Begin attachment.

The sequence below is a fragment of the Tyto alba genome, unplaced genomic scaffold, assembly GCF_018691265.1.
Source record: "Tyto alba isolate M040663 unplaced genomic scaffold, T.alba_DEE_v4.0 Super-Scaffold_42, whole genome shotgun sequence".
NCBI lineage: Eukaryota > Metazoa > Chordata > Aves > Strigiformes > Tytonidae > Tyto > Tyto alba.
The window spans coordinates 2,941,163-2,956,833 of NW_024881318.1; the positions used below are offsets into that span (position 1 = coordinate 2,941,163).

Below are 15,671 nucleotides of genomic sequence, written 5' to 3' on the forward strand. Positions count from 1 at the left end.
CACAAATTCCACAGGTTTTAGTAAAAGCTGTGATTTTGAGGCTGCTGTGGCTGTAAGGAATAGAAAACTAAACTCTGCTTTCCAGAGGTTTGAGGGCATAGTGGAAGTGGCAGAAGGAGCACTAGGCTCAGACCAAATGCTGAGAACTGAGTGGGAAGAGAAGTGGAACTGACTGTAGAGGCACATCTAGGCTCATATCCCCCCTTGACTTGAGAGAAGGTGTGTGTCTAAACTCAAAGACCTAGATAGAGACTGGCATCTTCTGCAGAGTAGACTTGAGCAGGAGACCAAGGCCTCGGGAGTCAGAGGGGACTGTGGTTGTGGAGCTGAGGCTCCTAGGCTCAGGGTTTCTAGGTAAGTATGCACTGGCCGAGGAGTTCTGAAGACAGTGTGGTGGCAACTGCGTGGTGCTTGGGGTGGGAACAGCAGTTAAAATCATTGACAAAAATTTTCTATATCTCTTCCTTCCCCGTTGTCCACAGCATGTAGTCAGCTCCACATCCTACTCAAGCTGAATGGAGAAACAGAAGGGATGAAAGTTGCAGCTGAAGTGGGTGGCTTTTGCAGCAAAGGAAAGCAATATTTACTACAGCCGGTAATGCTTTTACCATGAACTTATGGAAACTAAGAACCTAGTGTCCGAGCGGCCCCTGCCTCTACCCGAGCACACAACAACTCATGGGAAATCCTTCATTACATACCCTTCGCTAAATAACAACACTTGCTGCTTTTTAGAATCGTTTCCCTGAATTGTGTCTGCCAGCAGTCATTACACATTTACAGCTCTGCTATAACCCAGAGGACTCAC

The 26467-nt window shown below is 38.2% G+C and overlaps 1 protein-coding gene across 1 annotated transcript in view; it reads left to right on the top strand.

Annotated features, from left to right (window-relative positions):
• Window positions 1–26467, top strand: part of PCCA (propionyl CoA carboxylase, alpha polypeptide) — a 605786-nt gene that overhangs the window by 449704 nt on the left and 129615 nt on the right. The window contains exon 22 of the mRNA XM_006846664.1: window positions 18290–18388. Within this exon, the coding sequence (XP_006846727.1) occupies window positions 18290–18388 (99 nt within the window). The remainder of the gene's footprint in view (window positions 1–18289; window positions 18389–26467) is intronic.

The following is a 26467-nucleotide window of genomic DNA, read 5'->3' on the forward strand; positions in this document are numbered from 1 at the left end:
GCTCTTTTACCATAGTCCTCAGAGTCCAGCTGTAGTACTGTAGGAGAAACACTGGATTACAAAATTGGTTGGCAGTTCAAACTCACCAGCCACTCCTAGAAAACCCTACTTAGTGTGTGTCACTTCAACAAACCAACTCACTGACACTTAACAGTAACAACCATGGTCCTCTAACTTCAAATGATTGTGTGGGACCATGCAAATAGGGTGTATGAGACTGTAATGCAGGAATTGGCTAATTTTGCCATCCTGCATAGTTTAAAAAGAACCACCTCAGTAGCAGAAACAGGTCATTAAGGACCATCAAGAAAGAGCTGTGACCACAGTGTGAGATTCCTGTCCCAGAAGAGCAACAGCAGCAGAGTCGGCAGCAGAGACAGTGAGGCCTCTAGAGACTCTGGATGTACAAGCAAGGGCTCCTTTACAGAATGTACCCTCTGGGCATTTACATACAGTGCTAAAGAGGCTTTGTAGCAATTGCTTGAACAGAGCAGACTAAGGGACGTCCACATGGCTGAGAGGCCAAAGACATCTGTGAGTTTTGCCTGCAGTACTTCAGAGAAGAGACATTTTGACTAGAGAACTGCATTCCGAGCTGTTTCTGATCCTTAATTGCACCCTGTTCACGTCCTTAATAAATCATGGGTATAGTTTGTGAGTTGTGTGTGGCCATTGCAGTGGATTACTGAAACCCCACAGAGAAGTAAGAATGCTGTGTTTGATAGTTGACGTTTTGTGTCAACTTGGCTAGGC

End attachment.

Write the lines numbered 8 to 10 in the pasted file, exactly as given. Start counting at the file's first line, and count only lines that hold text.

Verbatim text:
Annotated features, from left to right (window-relative positions):
• Window positions 1–26467, top strand: part of PCCA (propionyl CoA carboxylase, alpha polypeptide) — a 605786-nt gene that overhangs the window by 449704 nt on the left and 129615 nt on the right. The window contains exon 22 of the mRNA XM_006846664.1: window positions 18290–18388. Within this exon, the coding sequence (XP_006846727.1) occupies window positions 18290–18388 (99 nt within the window). The remainder of the gene's footprint in view (window positions 1–18289; window positions 18389–26467) is intronic.

The following is a 26467-nucleotide window of genomic DNA, read 5'->3' on the forward strand; positions in this document are numbered from 1 at the left end: